Good luck!

Maybe you could offer to attend her church with you, and then attend an atheist group meeting together.
I agree with Hitchens when he says that he covers his head when going to a synagoge, takes off his shoes in a mosque etc. Let's be polite and friendly and leave the prejudice and killing to the fanatics and bigots. I would also be curious as to what it was like.
Everyone raised some pretty insightful points. I really appreciate that. Thank you. One of my local friends said, "At least it's not a mormon service. That lasts 6 hours!" So, maybe I should count my blessings. j/k

I'll go along with Mom, then. It's just one morning and it might be interesting to see from the outside. Since it is the day after she gets here, though, I'm crossing my fingers that she'll be wanting to sleep in, thanks to the jetlag. ;)

But yeah, I'll go along. Again, I just really hope she leaves out The Talk.

Ah!  Telling her you'd be happy to go with, and then having her sleep in due to jet lag sounds like the ideal situation. ;-)  But if you end up going, I hope you will post your experience here, as I would love to hear about it!

 

Well, looking at the website, it looks to be something between a megachurch and broadway. o.O

So I'm wondering if it'd be along the lines of Passion plays. The service is in English, from what I understand, as well. I'll be sure to do a follow-up, since you're curious.

Have fun. Hope you avoid the Talk.

 

How awful for you.  I don't think I could stomach it. 

 

My mother taught English to Japanese women in Dallas in the 80s, and many of them have moved back to Japan since then.  After the earthquake, she got an email from one of the women, who noted that she was away from the dangerous coast because her mother had become ill and she had traveled to see her.  My mother concluded that god had intervened to save her. 

??????????????

So we managed not to go to church while Mom was here, but she was a wee bit disappointed. Towards the end of her stay, she got into The Talk, and I did my best to answer her questions without offending her. She cried, and I'm sorry that it hurts her, but that's more her belief system's fault for having hell as the alternative to sky-daddy worship. I explained that I'm very private with my beliefs, partly because I don't wish to offend my loved ones. She more or less said that it was upsetting because it just seemed to her that I was stubborn.

 

She went on about signs of the rapture, and that made me really sad for her to believe in such things. Some of it was upsetting, but I had to push through and remind myself the mindset of fundamentalist christianity and that it has a hold on my mother (and many other family members). The most upsetting thing was that she said that it (apocalypse) would make the tsunami look like child's play. --I'm thankful that I have patience and a hold on my temper and the reason to know it was her religion talking. Sans religion, she wouldn't have dared downplay the horrors Japan faced in March.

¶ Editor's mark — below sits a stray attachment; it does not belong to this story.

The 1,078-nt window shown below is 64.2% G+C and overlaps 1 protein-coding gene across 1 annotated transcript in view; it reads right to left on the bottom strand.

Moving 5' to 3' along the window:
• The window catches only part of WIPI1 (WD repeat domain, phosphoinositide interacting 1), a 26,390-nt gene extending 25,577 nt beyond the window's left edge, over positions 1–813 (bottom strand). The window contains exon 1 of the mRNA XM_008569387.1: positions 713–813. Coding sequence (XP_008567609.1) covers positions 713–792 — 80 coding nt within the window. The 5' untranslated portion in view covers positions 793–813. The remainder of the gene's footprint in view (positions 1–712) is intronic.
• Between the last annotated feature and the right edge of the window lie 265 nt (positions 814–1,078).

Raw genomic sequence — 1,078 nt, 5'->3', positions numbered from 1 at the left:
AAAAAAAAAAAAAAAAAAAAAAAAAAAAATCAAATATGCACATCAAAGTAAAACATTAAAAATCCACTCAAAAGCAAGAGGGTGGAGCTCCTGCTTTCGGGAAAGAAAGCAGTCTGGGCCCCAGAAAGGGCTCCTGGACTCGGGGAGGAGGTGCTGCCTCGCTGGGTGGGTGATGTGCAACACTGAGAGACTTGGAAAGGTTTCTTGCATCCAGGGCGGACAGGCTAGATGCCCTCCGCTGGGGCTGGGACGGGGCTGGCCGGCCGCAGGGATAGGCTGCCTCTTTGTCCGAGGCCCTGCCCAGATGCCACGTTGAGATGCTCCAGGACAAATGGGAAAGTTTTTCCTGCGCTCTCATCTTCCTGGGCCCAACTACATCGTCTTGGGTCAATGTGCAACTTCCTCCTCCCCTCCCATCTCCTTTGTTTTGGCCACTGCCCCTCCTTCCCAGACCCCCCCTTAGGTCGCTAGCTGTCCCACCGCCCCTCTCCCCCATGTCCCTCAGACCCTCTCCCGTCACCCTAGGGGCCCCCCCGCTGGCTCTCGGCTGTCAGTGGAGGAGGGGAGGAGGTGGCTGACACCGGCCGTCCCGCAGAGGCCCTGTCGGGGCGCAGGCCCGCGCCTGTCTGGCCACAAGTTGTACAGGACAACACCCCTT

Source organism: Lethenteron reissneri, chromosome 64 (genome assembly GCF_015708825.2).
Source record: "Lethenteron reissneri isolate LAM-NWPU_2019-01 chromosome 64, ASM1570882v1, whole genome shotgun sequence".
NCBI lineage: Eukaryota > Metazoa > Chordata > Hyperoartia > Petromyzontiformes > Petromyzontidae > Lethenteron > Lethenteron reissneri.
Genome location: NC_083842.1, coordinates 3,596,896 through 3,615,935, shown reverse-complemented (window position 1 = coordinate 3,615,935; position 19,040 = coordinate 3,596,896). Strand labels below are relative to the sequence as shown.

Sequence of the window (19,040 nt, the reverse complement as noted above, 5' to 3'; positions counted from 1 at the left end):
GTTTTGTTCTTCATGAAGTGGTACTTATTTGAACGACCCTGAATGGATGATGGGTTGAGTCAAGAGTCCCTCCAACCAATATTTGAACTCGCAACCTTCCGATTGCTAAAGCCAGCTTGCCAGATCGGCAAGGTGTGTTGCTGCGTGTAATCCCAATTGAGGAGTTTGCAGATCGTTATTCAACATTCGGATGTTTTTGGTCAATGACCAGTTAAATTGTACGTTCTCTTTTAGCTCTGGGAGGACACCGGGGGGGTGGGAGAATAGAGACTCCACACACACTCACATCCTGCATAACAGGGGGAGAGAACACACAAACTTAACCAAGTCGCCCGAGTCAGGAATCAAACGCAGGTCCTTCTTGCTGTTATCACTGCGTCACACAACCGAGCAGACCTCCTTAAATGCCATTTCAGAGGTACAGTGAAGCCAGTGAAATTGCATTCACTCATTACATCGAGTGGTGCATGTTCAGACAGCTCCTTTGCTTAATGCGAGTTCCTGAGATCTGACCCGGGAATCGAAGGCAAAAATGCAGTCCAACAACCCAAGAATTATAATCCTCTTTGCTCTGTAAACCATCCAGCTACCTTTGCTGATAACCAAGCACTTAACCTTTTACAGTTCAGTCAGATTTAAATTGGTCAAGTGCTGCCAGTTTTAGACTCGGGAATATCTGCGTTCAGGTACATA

I also explained to her that I can no more make myself believe in her god than someone forcing themselves to believe in Santa, after they find out he's not real. It really hurt her, but I don't know any other way to get through to her that I cannot hold faith in something that is little more than a LARP run amok. (Don't worry, I didn't call christianity a LARP in front of her...)

 

I'm not a 7 on Dawkin's scale... I call myself a pantheist because I am in awe of the majesty around us. I just don't see any reason why there should be a consciousness behind it all. It's not needed and it demeans what is there. If there was such thing as a deity, it certainly isn't the christian one. Or any other one humanity has dreamed up over the aeons.

 

...I may have to hunt down that FSM church, though. That sounds like fun. :D

I'm glad you were able to recognize that it is your mother's religious beliefs that made her cry, and not you. And I commend you for having patience with her -- I'm sure that she loves you very much, which is why your lack of belief is so upsetting to her. You drew your boundaries gently but firmly, and that's the best you could have done. Seems like it is hard for her to accept you as the adult you are -- she still thinks you are a child to be led into the "light".

And now I have to know what a LARP is! :-)

A LARP is a live action role play. Usually vampires or medieval/fantasy settings. If you've heard of the Society of Creative Anachronism, it's pretty similar to that. Public history is pretty close, too.

 

I'm not a LARPer, but I've played a game or two. It's fun, but everyone knows it's adult-style pretend. That's the difference between LARP and religion. ^^;

 

I left christianity for paganism. There was a time where I had to move back in with my parents and all my pagan things were banned from the house. During that time, my religious beliefs became more a philosophy, until I eventually realized that I was without religion altogether. So in a way, I can thank my family for weeding out the last vestiges of religious self-delusion. How's that for irony?